3582(c)(1)(B), which provides that a “court may not
modify a term of imprisonment once it has been imposed except
that - (1) in any case - . . . (B) the court may modify an
imposed term of imprisonment to the extent otherwise
expressly permitted by statute or by Rule 35 of the Federal
Rules of Criminal Procedure.” Section 404 of the First
Step Act expressly authorizes by statute changes to the
penalty range for certain long-final sentences.
404 must be read together with other existing statutes -
including § 3582(c). See, e.g., United States v.
Fausto, 484 U.S. 439, 452-53 (1988) (courts must carry
out the “classic judicial task of reconciling many laws
enacted over time, and getting them to ‘make sense'
in combination.”). Significantly, § 3582 provides
an overarching provision that governs the finality of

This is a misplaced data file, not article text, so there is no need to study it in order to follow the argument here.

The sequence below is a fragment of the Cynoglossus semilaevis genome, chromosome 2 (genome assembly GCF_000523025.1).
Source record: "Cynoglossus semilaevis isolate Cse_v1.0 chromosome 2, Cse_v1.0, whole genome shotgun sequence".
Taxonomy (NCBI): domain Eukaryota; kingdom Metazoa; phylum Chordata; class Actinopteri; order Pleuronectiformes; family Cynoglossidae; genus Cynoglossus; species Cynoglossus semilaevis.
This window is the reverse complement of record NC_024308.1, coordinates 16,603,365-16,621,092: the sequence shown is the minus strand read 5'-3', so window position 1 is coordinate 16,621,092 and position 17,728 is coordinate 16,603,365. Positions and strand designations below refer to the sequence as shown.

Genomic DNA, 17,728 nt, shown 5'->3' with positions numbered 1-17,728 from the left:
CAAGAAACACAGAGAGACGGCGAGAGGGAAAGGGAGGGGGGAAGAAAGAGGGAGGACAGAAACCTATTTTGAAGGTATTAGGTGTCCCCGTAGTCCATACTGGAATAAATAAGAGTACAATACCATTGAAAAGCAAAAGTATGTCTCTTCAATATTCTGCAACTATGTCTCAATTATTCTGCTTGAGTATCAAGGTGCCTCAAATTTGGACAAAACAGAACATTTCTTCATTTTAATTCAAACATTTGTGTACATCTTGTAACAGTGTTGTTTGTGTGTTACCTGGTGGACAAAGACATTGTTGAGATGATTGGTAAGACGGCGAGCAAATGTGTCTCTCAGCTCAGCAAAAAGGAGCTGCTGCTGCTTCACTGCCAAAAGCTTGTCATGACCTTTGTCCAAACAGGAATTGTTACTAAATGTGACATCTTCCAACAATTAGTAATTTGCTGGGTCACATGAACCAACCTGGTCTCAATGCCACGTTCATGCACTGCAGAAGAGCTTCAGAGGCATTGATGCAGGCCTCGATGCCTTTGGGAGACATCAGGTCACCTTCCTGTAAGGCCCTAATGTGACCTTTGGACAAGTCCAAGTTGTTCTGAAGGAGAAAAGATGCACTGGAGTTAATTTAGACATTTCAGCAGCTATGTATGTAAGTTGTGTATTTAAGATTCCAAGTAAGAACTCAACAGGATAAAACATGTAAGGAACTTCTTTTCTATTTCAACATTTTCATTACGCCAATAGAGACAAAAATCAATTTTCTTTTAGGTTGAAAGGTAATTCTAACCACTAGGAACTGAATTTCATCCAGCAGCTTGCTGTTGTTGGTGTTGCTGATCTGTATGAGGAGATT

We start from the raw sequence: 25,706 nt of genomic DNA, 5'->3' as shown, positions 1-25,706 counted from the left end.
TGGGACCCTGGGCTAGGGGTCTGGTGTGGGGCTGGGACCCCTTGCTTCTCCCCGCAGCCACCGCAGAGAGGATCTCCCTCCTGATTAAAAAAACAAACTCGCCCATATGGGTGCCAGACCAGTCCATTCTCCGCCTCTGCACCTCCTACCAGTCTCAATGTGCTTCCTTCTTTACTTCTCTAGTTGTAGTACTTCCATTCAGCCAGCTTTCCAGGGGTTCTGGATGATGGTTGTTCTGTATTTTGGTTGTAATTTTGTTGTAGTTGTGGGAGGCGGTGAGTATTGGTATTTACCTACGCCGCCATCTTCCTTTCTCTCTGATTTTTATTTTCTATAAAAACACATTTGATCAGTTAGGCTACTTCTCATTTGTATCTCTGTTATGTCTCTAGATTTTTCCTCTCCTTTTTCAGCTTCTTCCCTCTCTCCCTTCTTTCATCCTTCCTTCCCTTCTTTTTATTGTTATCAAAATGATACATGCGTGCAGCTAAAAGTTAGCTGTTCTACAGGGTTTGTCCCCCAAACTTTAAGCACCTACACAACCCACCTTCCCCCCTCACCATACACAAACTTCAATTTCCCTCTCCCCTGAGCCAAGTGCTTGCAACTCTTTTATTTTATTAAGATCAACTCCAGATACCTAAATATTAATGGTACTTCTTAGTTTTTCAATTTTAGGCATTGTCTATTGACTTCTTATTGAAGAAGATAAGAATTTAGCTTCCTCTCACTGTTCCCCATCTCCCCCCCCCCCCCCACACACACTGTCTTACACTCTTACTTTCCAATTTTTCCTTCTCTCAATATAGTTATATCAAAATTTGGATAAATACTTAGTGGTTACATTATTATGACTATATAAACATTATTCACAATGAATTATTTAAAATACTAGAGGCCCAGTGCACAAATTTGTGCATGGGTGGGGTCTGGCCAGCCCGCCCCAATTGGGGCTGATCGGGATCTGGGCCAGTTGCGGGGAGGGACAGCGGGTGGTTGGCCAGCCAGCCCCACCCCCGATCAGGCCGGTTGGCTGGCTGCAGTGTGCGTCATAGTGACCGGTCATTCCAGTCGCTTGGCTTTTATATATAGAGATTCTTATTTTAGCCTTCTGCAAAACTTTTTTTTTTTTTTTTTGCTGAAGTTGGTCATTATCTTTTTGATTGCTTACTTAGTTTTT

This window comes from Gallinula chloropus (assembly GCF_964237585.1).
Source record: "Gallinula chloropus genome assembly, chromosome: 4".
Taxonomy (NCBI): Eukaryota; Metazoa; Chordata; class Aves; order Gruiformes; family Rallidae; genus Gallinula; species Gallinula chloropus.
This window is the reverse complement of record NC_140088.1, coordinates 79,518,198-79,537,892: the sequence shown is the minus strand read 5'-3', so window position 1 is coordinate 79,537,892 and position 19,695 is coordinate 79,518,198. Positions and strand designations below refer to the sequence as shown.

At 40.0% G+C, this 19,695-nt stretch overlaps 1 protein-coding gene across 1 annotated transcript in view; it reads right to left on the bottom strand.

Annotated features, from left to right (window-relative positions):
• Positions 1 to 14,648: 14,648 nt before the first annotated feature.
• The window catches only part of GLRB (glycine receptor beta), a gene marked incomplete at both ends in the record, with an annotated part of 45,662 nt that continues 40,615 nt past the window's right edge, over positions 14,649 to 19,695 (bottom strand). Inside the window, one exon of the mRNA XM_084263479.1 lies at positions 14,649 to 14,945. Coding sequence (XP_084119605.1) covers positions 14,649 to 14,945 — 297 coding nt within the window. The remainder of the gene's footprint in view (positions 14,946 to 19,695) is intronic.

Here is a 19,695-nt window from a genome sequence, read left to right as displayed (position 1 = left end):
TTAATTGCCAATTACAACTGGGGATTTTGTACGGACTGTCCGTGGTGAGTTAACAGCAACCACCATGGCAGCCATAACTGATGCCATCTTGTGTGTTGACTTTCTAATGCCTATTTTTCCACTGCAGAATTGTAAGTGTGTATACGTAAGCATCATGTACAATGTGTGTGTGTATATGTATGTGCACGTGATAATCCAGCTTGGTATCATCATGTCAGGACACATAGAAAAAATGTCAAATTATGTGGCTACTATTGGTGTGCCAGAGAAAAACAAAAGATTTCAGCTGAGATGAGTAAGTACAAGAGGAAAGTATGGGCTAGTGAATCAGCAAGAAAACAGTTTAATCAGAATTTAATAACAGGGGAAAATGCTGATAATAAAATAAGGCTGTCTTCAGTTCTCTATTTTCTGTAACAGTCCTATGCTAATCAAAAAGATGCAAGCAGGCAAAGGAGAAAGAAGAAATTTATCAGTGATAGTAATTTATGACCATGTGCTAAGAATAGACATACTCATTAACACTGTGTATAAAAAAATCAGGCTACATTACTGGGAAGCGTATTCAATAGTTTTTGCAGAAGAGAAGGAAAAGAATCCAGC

criminal sentences. See, e.g., United States v.
Goodwyn, 596 F.3d 233, 245 (4th Cir. 2010) ([T]he law
closely guards the finality of criminal sentences, ”
and “Section 3582, which governs the imposition of
federal prison sentences, embraces this principle.”).
3582(c)(1)(B) provides a straightforward way to implement the
retroactive changes in the First Step Act because it permits
a modification of a sentence when “expressly permitted
by statute, ” as the First Step Act does here. Other
district courts analyzing First Step Act motions for relief
agree. See, e.g., Davis, 2019 WL 1054554, at *2; United
States v. Potts, No. 2:98-cr-14010, 2019 WL 1059837, at
*2-3 (S.D. Fl. Mar. 6, 2019); United States v. Delaney,
No. 6:08-cr-00012, 2019 WL 861418, at *1 (W.D. Va. Feb.
22, 2019); United States v. Fountain, No.
1:09-cv-00013, 2019 WL 637715, at *2 (W.D. N.C. Feb. 14,
2019); United States v. Jackson, No. 5:03-cr-30093,
2019 WL 613500, at *1 (W.D. Va. Feb. 13, 2019); United
States v. Copple, No. 17-cr-40011, 2019 WL 486440, at ...